Initial public offerings are events at which a formerly private company first begins offering stock for sale to the public. Also known as “going public,” an initial public offering (IPO) is usually used to raise capital. The process is lengthy and can be quite expensive, so companies only embark on initial public offerings when they know that they are likely to generate substantial amounts of capital. In some cases, an IPO is eagerly anticipated by members of the public, while in other instances, it may occur largely without fanfare.
The process of orchestrating initial public offerings can take up to two years. In order to go public, a company is required to file a great deal of supporting data with regulatory agencies. These filings include information which can be used by investors to determine whether or not a company is a good buy. Regulatory agencies also protect the public by monitoring the health of companies and carefully regulating the filing process to ensure that people get the information they need to make an informed decision about stock purchases.
While regulatory filings are occurring, lawyers are usually busy handling the myriad legal details involved. The company also works with one or more underwriters to determine what kind of stock should be offered, what the starting price should be, and when it should be offered. The underwriters also determine how the stock will be offered during the initial public offering, as there is often more demand than available stock.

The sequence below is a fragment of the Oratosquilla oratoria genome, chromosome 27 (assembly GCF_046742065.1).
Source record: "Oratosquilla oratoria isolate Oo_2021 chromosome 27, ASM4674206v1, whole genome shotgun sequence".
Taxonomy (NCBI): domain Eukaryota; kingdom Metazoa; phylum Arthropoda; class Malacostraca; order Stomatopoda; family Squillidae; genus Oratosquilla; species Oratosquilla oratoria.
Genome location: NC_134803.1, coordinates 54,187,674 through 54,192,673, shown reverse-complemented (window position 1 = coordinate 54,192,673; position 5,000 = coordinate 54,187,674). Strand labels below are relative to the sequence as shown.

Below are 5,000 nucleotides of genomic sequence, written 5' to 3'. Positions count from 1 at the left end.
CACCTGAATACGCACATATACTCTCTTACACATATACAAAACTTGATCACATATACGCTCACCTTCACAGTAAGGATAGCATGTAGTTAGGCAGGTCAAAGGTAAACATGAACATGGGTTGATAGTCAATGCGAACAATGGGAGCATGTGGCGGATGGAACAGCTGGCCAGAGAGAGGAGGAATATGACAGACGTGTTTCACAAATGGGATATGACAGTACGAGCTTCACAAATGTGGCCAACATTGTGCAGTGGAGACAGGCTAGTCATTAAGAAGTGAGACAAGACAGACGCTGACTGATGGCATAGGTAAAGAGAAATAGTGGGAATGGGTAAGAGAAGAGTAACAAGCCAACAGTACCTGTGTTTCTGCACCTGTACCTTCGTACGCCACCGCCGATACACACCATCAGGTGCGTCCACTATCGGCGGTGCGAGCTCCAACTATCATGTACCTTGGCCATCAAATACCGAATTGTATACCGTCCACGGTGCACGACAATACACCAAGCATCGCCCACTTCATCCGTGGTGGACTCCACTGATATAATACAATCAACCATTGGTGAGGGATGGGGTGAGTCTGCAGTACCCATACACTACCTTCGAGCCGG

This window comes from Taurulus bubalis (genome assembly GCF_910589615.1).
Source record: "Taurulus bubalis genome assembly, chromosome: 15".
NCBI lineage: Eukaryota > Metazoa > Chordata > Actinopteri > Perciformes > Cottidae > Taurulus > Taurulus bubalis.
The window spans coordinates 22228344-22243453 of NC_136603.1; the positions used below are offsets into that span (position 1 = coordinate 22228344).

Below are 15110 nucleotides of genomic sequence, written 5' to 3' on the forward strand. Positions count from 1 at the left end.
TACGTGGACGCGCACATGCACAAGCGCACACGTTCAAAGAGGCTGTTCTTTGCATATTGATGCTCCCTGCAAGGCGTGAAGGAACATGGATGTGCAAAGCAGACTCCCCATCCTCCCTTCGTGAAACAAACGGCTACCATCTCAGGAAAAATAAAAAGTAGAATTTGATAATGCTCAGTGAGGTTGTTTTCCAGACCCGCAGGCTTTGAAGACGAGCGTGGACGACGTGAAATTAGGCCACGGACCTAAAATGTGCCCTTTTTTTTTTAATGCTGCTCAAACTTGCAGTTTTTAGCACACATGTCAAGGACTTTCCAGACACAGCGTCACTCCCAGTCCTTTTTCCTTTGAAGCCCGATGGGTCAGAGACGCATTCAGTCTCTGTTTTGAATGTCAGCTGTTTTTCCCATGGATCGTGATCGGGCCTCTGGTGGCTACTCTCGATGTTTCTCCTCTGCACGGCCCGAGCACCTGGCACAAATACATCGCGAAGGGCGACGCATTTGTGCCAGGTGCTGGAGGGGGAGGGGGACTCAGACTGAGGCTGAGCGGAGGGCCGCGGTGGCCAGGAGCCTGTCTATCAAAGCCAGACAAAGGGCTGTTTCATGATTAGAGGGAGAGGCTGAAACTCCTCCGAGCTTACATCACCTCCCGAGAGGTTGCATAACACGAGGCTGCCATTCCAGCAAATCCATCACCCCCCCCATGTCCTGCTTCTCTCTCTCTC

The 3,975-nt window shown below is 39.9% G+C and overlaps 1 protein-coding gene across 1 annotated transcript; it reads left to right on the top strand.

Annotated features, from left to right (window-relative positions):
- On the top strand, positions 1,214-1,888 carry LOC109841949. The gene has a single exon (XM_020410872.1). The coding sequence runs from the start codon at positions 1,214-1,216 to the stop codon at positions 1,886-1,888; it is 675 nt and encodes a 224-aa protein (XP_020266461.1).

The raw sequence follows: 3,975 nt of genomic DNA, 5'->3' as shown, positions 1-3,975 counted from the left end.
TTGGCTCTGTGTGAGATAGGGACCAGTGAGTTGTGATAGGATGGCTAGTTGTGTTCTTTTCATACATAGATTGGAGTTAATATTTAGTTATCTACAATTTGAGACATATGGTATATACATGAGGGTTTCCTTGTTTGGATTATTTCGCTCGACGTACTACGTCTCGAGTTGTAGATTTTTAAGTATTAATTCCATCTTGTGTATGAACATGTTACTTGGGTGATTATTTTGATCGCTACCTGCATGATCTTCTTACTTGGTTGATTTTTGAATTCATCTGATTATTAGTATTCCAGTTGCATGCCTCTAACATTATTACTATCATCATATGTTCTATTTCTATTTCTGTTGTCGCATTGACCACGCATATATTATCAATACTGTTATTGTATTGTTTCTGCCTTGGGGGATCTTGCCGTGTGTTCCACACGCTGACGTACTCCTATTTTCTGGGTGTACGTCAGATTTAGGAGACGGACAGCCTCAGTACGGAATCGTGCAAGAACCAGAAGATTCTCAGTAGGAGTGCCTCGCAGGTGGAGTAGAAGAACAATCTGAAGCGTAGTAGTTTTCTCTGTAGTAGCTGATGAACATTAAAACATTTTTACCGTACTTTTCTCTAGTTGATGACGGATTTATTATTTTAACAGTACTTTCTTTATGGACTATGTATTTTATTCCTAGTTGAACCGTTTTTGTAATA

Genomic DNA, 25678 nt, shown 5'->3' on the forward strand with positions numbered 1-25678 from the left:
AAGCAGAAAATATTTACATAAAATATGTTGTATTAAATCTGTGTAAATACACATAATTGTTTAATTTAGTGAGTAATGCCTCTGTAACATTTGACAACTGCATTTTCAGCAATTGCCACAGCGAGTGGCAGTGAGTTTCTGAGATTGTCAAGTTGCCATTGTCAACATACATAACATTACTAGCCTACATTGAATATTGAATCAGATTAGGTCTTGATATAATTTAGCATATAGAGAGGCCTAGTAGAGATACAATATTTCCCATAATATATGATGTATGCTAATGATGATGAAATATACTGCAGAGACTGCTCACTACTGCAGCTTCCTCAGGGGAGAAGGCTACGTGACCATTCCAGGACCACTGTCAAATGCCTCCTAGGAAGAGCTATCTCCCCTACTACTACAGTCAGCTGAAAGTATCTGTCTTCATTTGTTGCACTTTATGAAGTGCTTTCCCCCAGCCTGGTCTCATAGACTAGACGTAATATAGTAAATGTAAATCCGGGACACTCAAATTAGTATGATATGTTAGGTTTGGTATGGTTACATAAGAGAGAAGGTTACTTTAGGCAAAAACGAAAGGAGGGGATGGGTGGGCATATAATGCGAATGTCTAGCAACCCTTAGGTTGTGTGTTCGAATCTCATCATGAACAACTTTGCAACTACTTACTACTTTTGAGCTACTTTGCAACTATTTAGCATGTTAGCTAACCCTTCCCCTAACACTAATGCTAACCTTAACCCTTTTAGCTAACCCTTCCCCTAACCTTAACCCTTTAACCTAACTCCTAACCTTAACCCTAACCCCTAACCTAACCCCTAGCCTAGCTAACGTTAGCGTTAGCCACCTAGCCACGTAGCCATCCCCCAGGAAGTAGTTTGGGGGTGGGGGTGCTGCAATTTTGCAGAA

At initial public offerings, prices can vary. Some companies keep prices low because they want to encourage people to buy up their stock as quickly as possible. Others may keep prices higher, wanting to avoid losing out on potential capital which would be lost by undervaluing their stock. The price of the stock can rapidly rise if it is a hot commodity, but it can also decline just as quickly. Participating in initial public offerings can be a risky endeavor for members of the investment community, as they may stand to gain a great deal from purchasing stock at the right time, or they could lose a lot by failing to predict the direction of movement.
When companies go public, their employees may be entitled to some stock shares as part of a compensation agreement. For small companies, sometimes stock shares are built into contracts, with people agreeing to work for lower pay in exchange for the opportunity to earn money from stocks later. For employees with especially good contracts, it's possible to become a millionaire overnight as a result of an IPO.